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Republican Presidential Candidate Elections

Peter Claridge

Unmetric has studied the Facebook data for all the Republican Party presidential candidates since the first caucus on 3rd January in Iowa. In this first round, Mitt Romney was declared the winner with a razor thin margin over a surprise showing for Rick Santorum, further recounts on the 20th January declared Santorum as the winner.

Each candidate has had ups and downs in the last 35 days, some debates were disasters, some poll results were less than expected, attack ads pulled no punches, gaffs and flippant comments blown out of proportion, but how have all these events translated to social media?

Who Needs Facebook Fans?

Fan Growth and Total Fans

Romney has been unable to translate his fan numbers dominance in to a clear lead at the polls whereas Santorum, with barely 10% of the fans, is now in the lead thanks to his wins in Colorado, Minnesota and Missouri. His wins are certainly contributing to the stellar 150%+ growth rates his campaign has experienced since the first primary in Iowa.

Candidate Engagement Scores

It seems that even the engagement scores can’t give an accurate indication of how well a candidate will do in the polls. The engagement score is computed based on the number of Likes, Shares and Comments with different weightage given to each engagement type.

Mitt Romney

Until recently, Romney looked to be the runaway leader with Gingrich fighting hard to keep up with him and the fan growth has been pretty linear since Iowa, representing a sure and steady campaign? It seems that any attack ads or gaffs Romney has made haven’t had any negative impact on his fan growth but then again any big endorsements or successful debates are not giving him an injection of new fans.

Mitt Romney Fan Growth

Newt Gingrich

Gingrich’s campaign has seen many ups and downs and that’s certainly been reflected in his Facebook page fan growth. Until the 18th January it looked like his campaign team weren’t even trying to promote it but look what happens after the 18th Jan. More recently the fan growth has levelled out, possibly as Santorum has positioned himself as the alternative to Romney thanks to his caucus wins on February 7th.

Newt Gingrich Fan Growth

So what happened after the 18th January? Well there were two significant events. First, Rick Perry pulled out of the race on the 18th after a string of poor performances and officially endorsed Gingrich as his preferred candidate, secondly, media sensation, Sarah Palin also endorsed Gingrich on the same day. Both endorsements look like they gave a huge injection of new fans but of late a lack of big name endorsements and poor performance in the polls the growth rates look like they could return back to pre-Jan 18th levels.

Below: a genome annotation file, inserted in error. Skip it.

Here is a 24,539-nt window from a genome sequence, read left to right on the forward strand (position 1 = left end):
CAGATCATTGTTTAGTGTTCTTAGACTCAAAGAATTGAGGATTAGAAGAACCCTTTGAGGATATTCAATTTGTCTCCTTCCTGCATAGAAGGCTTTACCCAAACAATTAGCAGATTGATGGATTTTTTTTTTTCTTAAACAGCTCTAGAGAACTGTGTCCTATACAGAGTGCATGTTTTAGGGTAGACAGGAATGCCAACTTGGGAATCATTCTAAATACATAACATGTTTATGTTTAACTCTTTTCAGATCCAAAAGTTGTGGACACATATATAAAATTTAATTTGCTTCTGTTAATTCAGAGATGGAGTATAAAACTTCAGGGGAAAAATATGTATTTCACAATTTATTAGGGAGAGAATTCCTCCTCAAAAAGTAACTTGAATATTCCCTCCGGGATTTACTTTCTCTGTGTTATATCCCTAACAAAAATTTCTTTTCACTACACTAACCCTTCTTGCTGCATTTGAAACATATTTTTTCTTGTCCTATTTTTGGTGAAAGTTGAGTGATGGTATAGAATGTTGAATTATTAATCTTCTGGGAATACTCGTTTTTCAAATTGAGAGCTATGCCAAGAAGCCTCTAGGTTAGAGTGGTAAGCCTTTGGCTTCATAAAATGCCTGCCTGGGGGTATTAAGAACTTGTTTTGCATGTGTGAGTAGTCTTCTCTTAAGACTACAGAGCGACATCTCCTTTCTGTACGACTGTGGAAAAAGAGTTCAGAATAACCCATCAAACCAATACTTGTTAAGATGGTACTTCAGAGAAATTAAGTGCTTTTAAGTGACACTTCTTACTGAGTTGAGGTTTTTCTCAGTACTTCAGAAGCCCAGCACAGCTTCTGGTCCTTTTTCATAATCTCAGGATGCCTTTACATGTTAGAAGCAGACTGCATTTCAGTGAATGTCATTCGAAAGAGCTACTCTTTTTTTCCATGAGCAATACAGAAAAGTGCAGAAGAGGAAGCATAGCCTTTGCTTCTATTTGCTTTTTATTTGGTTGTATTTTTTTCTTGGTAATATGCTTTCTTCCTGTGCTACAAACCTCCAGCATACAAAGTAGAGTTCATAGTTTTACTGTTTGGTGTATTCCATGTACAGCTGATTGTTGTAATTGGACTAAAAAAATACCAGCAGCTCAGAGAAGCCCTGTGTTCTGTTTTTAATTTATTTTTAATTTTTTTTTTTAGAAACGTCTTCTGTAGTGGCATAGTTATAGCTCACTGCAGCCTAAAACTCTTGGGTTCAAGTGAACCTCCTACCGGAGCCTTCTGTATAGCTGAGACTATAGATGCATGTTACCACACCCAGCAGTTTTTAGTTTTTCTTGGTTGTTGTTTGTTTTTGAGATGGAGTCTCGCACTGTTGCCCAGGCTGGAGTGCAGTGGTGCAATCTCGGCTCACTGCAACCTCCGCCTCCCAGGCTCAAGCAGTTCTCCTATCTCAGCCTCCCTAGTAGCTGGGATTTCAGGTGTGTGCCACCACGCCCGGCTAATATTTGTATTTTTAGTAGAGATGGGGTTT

Rick Santorum

Santorum has one of the most interesting growth patterns of all the candidates, reflecting perhaps the events in the real world. Before 3rd January Santorum was following the pack but then a surprise win in Iowa raised his profile and added over 20,000 fans in just three days – boosting his total fans by around one third. High value donations soon followed along with a valuable endorsement from media mogul, Rupert Murdoch, and he was able to achieve steady growth up to the 5th February when he pulled off a surprise treble in Colorado, Minnesota and Missouri which added more fuel to his fan growth. Despite the phenomenal fan growth in the last 35 days, Santorum still has less than 10% of the number of fans of Romney and half the number of fans as Gingrich.

Rick Santorum Fan Growth

Ron Paul

Described as a Libertarian and a bit of a maverick, the Ron Paul fans are some of the most active and vocal in their support. With the mainstream media often accused of ignoring Paul by his loyal fans, they more than make up for it with the noise they create online. The steady growth in number of Likes closely mirrors that of Romney and suggests that neither good or bad news is able to affect the interest in Ron Paul.

Ron Paul Fan Growth

This is our first post on the Republican Presidential Candidate elections, we’ll be following this closely throughout the next 7 months and then can’t wait for the 2012 presidential elections to get underway!

Are you able to gleam anything from the charts above? Are there any metrics you want to know about to see if there are any correlations? Let us know in the comments below.